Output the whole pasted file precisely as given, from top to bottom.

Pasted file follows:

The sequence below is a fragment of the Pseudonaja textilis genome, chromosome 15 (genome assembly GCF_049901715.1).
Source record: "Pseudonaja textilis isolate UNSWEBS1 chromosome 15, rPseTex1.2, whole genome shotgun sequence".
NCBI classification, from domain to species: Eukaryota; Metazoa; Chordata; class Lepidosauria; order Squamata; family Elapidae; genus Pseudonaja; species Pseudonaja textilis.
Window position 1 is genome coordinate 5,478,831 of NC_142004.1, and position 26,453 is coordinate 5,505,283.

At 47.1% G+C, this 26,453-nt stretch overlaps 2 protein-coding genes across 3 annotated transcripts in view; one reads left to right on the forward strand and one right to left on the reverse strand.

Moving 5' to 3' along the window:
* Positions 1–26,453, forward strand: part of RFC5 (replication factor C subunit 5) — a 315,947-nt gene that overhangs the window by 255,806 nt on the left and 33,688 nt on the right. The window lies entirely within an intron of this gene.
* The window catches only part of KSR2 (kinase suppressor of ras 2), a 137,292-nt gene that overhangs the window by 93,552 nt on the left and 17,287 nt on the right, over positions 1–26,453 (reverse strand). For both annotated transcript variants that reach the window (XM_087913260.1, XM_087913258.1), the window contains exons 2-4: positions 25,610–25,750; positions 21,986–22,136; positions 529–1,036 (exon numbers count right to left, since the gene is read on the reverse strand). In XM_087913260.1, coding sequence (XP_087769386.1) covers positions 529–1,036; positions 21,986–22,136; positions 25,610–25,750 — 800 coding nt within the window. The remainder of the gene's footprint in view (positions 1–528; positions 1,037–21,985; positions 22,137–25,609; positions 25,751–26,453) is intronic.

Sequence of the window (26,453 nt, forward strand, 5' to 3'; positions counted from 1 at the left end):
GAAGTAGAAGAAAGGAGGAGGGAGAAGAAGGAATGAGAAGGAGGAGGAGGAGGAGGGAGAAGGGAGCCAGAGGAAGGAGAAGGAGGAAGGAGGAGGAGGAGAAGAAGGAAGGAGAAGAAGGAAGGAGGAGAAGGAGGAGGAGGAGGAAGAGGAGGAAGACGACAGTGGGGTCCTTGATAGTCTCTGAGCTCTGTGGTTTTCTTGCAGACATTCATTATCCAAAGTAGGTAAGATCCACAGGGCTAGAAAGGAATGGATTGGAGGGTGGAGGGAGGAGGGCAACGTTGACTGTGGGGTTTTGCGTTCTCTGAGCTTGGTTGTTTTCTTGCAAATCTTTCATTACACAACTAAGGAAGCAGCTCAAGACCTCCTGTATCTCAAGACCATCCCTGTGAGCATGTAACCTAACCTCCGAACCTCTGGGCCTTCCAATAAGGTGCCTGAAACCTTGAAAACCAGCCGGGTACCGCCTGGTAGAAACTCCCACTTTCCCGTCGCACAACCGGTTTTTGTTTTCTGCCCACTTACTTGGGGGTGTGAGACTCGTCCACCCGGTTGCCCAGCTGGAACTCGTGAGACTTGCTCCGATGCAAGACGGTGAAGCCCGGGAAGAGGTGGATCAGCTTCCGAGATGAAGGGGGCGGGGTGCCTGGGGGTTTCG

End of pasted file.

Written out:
The sequence below is a fragment of the Pseudonaja textilis genome, chromosome 15 (genome assembly GCF_049901715.1).
Source record: "Pseudonaja textilis isolate UNSWEBS1 chromosome 15, rPseTex1.2, whole genome shotgun sequence".
NCBI classification, from domain to species: Eukaryota; Metazoa; Chordata; class Lepidosauria; order Squamata; family Elapidae; genus Pseudonaja; species Pseudonaja textilis.
Window position 1 is genome coordinate 5,478,831 of NC_142004.1, and position 26,453 is coordinate 5,505,283.

At 47.1% G+C, this 26,453-nt stretch overlaps 2 protein-coding genes across 3 annotated transcripts in view; one reads left to right on the forward strand and one right to left on the reverse strand.

Moving 5' to 3' along the window:
* Positions 1–26,453, forward strand: part of RFC5 (replication factor C subunit 5) — a 315,947-nt gene that overhangs the window by 255,806 nt on the left and 33,688 nt on the right. The window lies entirely within an intron of this gene.
* The window catches only part of KSR2 (kinase suppressor of ras 2), a 137,292-nt gene that overhangs the window by 93,552 nt on the left and 17,287 nt on the right, over positions 1–26,453 (reverse strand). For both annotated transcript variants that reach the window (XM_087913260.1, XM_087913258.1), the window contains exons 2-4: positions 25,610–25,750; positions 21,986–22,136; positions 529–1,036 (exon numbers count right to left, since the gene is read on the reverse strand). In XM_087913260.1, coding sequence (XP_087769386.1) covers positions 529–1,036; positions 21,986–22,136; positions 25,610–25,750 — 800 coding nt within the window. The remainder of the gene's footprint in view (positions 1–528; positions 1,037–21,985; positions 22,137–25,609; positions 25,751–26,453) is intronic.

Sequence of the window (26,453 nt, forward strand, 5' to 3'; positions counted from 1 at the left end):
GAAGTAGAAGAAAGGAGGAGGGAGAAGAAGGAATGAGAAGGAGGAGGAGGAGGAGGGAGAAGGGAGCCAGAGGAAGGAGAAGGAGGAAGGAGGAGGAGGAGAAGAAGGAAGGAGAAGAAGGAAGGAGGAGAAGGAGGAGGAGGAGGAAGAGGAGGAAGACGACAGTGGGGTCCTTGATAGTCTCTGAGCTCTGTGGTTTTCTTGCAGACATTCATTATCCAAAGTAGGTAAGATCCACAGGGCTAGAAAGGAATGGATTGGAGGGTGGAGGGAGGAGGGCAACGTTGACTGTGGGGTTTTGCGTTCTCTGAGCTTGGTTGTTTTCTTGCAAATCTTTCATTACACAACTAAGGAAGCAGCTCAAGACCTCCTGTATCTCAAGACCATCCCTGTGAGCATGTAACCTAACCTCCGAACCTCTGGGCCTTCCAATAAGGTGCCTGAAACCTTGAAAACCAGCCGGGTACCGCCTGGTAGAAACTCCCACTTTCCCGTCGCACAACCGGTTTTTGTTTTCTGCCCACTTACTTGGGGGTGTGAGACTCGTCCACCCGGTTGCCCAGCTGGAACTCGTGAGACTTGCTCCGATGCAAGACGGTGAAGCCCGGGAAGAGGTGGATCAGCTTCCGAGATGAAGGGGGCGGGGTGCCTGGGGGTTTCG